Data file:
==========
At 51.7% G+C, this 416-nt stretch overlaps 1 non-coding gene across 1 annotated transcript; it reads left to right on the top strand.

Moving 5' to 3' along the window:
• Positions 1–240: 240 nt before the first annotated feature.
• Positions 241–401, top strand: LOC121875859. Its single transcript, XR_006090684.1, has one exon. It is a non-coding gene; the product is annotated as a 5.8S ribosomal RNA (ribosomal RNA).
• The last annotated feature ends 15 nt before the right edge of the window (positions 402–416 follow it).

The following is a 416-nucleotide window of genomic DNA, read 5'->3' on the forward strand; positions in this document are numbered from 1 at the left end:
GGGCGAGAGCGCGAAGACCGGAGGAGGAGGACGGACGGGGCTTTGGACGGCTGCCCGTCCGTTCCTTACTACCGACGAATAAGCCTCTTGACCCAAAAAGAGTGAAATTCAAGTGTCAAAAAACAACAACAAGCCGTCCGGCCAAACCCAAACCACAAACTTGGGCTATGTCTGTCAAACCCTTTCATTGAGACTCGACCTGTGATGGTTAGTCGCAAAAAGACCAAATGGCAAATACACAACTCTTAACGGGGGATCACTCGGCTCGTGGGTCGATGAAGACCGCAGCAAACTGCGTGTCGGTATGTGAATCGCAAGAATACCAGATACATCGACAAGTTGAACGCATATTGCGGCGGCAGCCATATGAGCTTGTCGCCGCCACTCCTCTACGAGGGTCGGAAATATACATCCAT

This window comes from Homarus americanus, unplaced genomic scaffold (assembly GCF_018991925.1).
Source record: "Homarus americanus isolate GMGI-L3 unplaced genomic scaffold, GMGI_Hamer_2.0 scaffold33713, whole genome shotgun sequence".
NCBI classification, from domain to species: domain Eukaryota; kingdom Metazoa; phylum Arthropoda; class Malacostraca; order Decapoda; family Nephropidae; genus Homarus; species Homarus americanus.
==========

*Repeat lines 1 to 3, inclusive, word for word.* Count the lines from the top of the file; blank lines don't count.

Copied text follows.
At 51.7% G+C, this 416-nt stretch overlaps 1 non-coding gene across 1 annotated transcript; it reads left to right on the top strand.

Moving 5' to 3' along the window:
• Positions 1–240: 240 nt before the first annotated feature.